“Approval by the DAC is procedurally important but not very substantive. DAC is a case of approval in principle and the proposal is then taken to the CCS. Subject to availability of funds in the given fiscal, CCS approval is accorded. The track-record here is patchy and there have been many instances where the defence ministry has returned large sums of money from the capital head year after year despite a glaring inventory gap," Bhaskar, the director of the Society for Policy Studies (SPS), told IANS.
 
"This is a gray area that has existed for some 20-25 years. North Block (that houses the finance ministry) controls the purse strings and the PMO (Prime Minister's Office) decides the priority of funding. It is a reality that a low priority is accorded to to defence," he said.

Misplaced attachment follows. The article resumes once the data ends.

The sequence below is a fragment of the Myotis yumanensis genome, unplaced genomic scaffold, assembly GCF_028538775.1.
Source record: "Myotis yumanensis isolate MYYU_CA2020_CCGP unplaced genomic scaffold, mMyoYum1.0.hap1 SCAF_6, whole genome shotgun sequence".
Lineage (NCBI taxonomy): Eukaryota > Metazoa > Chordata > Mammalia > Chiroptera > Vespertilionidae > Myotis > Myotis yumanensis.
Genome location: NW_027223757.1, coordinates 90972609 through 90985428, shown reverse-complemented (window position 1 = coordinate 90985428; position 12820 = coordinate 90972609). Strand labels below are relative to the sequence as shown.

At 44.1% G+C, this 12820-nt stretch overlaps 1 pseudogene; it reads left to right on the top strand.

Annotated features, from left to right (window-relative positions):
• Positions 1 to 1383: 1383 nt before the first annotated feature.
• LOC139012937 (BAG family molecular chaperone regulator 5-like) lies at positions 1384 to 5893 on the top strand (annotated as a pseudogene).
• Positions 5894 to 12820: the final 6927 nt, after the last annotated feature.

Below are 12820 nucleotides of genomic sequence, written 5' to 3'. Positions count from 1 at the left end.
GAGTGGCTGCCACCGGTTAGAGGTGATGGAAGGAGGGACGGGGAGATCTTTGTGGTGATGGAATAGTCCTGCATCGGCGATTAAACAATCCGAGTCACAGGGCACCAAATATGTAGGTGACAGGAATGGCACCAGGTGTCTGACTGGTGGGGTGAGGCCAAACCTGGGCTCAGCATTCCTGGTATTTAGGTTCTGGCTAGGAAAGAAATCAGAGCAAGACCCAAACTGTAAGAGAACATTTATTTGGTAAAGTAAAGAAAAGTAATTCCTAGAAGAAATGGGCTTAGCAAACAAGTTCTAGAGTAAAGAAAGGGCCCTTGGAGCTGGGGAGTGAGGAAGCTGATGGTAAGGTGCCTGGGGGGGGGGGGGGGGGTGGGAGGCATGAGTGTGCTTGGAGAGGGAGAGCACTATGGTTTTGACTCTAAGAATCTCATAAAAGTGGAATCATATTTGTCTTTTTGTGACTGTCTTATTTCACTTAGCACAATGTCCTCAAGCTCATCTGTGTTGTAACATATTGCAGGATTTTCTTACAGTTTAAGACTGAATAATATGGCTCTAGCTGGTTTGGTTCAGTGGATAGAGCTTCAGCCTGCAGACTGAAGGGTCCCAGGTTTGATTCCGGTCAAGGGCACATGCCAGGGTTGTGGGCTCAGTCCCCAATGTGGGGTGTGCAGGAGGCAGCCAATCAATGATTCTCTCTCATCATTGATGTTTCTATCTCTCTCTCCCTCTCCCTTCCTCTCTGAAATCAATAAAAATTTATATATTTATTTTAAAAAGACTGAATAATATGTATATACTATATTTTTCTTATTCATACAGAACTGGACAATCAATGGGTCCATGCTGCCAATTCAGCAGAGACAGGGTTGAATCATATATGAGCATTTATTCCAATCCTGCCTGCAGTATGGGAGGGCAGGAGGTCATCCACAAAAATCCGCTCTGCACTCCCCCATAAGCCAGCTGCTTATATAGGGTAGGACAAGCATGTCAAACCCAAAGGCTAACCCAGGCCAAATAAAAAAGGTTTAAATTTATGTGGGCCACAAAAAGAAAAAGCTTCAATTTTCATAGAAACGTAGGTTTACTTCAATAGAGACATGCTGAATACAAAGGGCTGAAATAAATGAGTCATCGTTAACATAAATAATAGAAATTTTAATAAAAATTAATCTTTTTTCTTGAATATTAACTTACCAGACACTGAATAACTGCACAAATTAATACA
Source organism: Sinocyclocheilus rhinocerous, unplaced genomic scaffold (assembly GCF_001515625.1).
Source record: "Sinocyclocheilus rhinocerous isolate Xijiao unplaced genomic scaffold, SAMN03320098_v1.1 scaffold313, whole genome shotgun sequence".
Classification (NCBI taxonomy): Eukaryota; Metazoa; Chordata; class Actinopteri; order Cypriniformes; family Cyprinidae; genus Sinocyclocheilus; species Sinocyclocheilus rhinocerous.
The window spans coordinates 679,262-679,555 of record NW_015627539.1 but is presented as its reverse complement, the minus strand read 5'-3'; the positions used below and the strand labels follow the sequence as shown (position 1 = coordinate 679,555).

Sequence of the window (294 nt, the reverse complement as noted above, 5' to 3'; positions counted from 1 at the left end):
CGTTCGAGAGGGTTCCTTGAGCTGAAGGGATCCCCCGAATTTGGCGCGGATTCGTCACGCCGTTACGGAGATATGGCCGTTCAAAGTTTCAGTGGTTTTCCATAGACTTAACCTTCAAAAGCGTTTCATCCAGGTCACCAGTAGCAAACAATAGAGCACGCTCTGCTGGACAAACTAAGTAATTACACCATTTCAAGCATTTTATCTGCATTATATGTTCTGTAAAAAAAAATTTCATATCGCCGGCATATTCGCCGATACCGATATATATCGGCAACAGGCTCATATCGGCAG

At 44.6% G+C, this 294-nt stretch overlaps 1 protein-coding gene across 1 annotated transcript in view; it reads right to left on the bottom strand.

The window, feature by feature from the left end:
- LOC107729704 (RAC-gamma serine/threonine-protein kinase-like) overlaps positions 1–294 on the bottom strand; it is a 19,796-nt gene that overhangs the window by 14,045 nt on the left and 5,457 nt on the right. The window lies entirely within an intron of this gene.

Bhasker, who was in the defence ministry for several years said: "I recall one raksha mantri (defence minister) saying at a meeting that he was helpless and had to surrender funds allocated to the ministry to the exchequer to balance the book," Bhaskar said, adding "Generally, there is a flurry apropos defence acquisitions before the election." 
 
According to him "everything is overwhelmingly arbitrary."
 
Often bureaucratic delays in finalising a deal lead to a situation where vast sums of money are returned, sometimes as high as Rs.8,000 crore, says Bhaskar. "There is no accountability for delays. Nine officials of varying seniority can delay or cancel an approval and not one has the conviction or domain expertise to accord approval," Bhaskar added.
 
Take the manner in which negotiations were conducted for 126 medium multi-role combat aircraft (MMRCAs) for the Indian Air Force (IAF).
 
The RfP (request for proposal) was floated in 2007 and six manufacturers responded. Six aircraft were put through a series of rigorous tests before it was announced in January 2012 that the French Rafale had got the nod.